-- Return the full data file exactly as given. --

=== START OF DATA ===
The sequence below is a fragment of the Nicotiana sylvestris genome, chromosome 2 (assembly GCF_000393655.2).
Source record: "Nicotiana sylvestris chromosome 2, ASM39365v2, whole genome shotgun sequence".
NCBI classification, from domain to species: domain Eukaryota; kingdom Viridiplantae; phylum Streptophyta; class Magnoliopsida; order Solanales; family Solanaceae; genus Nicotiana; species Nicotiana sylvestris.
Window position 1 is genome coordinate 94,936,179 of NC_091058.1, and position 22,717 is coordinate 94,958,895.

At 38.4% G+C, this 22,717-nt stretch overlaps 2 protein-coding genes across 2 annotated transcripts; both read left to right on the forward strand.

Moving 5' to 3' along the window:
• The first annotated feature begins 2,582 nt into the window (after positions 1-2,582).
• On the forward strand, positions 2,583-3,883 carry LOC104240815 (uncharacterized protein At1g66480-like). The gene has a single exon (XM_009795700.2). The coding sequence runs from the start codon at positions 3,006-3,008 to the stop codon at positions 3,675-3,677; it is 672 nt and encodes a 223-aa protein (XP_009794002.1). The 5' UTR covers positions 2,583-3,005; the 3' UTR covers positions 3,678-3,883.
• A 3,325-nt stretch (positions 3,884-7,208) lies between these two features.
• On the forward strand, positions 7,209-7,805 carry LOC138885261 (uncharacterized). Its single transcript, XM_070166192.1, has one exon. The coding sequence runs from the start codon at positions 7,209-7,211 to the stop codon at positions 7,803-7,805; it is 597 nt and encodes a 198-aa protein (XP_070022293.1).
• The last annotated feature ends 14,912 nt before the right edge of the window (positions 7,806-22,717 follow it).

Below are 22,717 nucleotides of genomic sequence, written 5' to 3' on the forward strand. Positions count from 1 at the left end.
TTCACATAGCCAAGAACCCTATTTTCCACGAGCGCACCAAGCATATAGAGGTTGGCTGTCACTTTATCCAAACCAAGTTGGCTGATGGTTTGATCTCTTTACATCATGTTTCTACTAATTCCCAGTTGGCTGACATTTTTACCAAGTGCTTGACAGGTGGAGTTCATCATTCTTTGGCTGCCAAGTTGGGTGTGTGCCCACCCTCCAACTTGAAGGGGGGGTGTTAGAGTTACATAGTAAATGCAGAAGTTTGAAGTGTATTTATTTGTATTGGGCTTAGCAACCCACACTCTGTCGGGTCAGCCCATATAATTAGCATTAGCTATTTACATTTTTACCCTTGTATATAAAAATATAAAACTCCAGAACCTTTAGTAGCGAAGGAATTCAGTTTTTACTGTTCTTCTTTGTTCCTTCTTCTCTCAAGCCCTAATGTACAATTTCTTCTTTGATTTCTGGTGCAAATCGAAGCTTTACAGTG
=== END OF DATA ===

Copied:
The sequence below is a fragment of the Nicotiana sylvestris genome, chromosome 2 (assembly GCF_000393655.2).
Source record: "Nicotiana sylvestris chromosome 2, ASM39365v2, whole genome shotgun sequence".
NCBI classification, from domain to species: domain Eukaryota; kingdom Viridiplantae; phylum Streptophyta; class Magnoliopsida; order Solanales; family Solanaceae; genus Nicotiana; species Nicotiana sylvestris.
Window position 1 is genome coordinate 94,936,179 of NC_091058.1, and position 22,717 is coordinate 94,958,895.

At 38.4% G+C, this 22,717-nt stretch overlaps 2 protein-coding genes across 2 annotated transcripts; both read left to right on the forward strand.

Moving 5' to 3' along the window:
• The first annotated feature begins 2,582 nt into the window (after positions 1-2,582).
• On the forward strand, positions 2,583-3,883 carry LOC104240815 (uncharacterized protein At1g66480-like). The gene has a single exon (XM_009795700.2). The coding sequence runs from the start codon at positions 3,006-3,008 to the stop codon at positions 3,675-3,677; it is 672 nt and encodes a 223-aa protein (XP_009794002.1). The 5' UTR covers positions 2,583-3,005; the 3' UTR covers positions 3,678-3,883.
• A 3,325-nt stretch (positions 3,884-7,208) lies between these two features.
• On the forward strand, positions 7,209-7,805 carry LOC138885261 (uncharacterized). Its single transcript, XM_070166192.1, has one exon. The coding sequence runs from the start codon at positions 7,209-7,211 to the stop codon at positions 7,803-7,805; it is 597 nt and encodes a 198-aa protein (XP_070022293.1).
• The last annotated feature ends 14,912 nt before the right edge of the window (positions 7,806-22,717 follow it).

Below are 22,717 nucleotides of genomic sequence, written 5' to 3' on the forward strand. Positions count from 1 at the left end.
TTCACATAGCCAAGAACCCTATTTTCCACGAGCGCACCAAGCATATAGAGGTTGGCTGTCACTTTATCCAAACCAAGTTGGCTGATGGTTTGATCTCTTTACATCATGTTTCTACTAATTCCCAGTTGGCTGACATTTTTACCAAGTGCTTGACAGGTGGAGTTCATCATTCTTTGGCTGCCAAGTTGGGTGTGTGCCCACCCTCCAACTTGAAGGGGGGGTGTTAGAGTTACATAGTAAATGCAGAAGTTTGAAGTGTATTTATTTGTATTGGGCTTAGCAACCCACACTCTGTCGGGTCAGCCCATATAATTAGCATTAGCTATTTACATTTTTACCCTTGTATATAAAAATATAAAACTCCAGAACCTTTAGTAGCGAAGGAATTCAGTTTTTACTGTTCTTCTTTGTTCCTTCTTCTCTCAAGCCCTAATGTACAATTTCTTCTTTGATTTCTGGTGCAAATCGAAGCTTTACAGTG